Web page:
Unlike iOS, there is no standard OS method for collecting reviews so a custom notification is needed here.
As there are no restrictions from the Play Store, decisions around notification frequency can be determined by you and will ultimately come down to your decisions around user experience and presenting the best UX possible to the user. Like many notifications, the balance between proactively querying the user at an appropriate time without becoming an irritant is key.
The type of app you have and typical user engagement will also be a factor in determining notification frequency. For example if you have a travel app that might only be used a few times a year for short periods of time, basing the frequency of notification display on the number of days since initial app download, regardless of any actions taken, will probably not provide the best experience. A user needs to have had time to engage with your app and form opinions if they are to be able and more importantly want to provide an honest review.
The layout of the notification and it’s copy can be custom designed. In terms of calls to action, we’d recommend keeping it simple with only 2 or 3 options, such as ‘Cancel’ or ‘Rate’. A method to opt out of receiving messages should also be included.
There is no specific setting on Android devices to allow ratings notifications so these notifications will be managed under the general notification section. As noted above, we’d recommend a check box or similar device is used to allow users to opt out of receiving any future review notifications if they choose not to review your app.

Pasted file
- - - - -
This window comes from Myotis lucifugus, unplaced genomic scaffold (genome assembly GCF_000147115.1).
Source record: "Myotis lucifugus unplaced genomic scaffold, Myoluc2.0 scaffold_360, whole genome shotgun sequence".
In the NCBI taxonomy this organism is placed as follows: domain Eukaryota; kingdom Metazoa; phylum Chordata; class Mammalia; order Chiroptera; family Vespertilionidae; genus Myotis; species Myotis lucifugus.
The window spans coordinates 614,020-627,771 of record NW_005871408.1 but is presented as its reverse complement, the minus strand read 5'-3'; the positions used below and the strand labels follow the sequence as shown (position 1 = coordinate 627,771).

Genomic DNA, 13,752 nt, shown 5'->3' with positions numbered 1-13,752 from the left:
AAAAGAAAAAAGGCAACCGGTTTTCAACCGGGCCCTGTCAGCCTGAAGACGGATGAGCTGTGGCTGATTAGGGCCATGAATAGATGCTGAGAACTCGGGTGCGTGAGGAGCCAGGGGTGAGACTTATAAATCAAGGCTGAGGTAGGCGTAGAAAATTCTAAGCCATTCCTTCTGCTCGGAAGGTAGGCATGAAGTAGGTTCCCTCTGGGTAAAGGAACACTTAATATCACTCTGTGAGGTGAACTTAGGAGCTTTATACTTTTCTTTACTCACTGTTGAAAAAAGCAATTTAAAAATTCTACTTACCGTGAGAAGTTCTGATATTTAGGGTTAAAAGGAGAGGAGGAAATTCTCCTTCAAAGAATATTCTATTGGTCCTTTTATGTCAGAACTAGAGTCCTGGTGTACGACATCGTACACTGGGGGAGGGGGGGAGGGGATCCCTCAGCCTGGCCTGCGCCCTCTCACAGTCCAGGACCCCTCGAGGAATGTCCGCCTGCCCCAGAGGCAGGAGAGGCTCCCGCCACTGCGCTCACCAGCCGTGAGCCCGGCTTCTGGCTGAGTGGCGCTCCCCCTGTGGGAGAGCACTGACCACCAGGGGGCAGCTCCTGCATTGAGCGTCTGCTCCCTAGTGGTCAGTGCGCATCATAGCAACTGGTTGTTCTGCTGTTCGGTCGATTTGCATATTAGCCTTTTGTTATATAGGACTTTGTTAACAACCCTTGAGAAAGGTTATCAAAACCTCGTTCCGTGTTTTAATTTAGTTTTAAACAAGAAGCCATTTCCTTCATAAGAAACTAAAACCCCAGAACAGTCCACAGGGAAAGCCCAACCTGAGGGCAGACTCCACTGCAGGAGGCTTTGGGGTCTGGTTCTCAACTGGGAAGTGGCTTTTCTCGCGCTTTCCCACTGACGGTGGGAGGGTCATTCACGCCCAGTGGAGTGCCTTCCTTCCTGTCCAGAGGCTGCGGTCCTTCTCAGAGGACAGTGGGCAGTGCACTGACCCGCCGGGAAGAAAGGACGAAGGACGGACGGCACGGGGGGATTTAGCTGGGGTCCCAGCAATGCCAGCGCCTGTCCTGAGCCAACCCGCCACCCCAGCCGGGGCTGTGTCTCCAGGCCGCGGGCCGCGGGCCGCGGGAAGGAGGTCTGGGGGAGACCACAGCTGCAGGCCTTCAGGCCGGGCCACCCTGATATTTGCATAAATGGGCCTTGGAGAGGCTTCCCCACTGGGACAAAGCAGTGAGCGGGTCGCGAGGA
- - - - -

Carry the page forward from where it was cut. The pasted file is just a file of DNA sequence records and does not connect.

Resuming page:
If a user chooses to rate or review the app, they will be transferred outside the app to the app listing page on the Play Store. Once they’ve submitted their review, they’ll have to navigate back to your app. It’s a pretty seamless transition though and typical OS behaviour on Android so it won’t negatively impact your user experience.
It's not possible to test if the user’s rating is transferred to the Play Store so testing for notification display and the opening of the app listing page on the play store will be your key acceptance criteria.
Once you’ve got users to assess your app, it's time to review your reviews! Keep track and catalogue your positive and negative ratings and reviews. While reviews do give an opportunity for users to vent their frustrations, and not always in a constructive way, more frequently they can give real insight into how users are actually using your app. Unforeseen issues and opportunities can be identified and help uncover features or functionality to focus on in the future.
Replying to reviews is also a great opportunity to engage with your users. For positive reviews it can reinforce your brand message. For negative views it's a great way to deal with your user’s issues, show that you are proactive in dealing with their concerns and gives you a chance to turn their views around.
If you’d like advice on how to create successful review notifications for your app or insight on what to do when you receive them, we’d love to help! Get in touch now.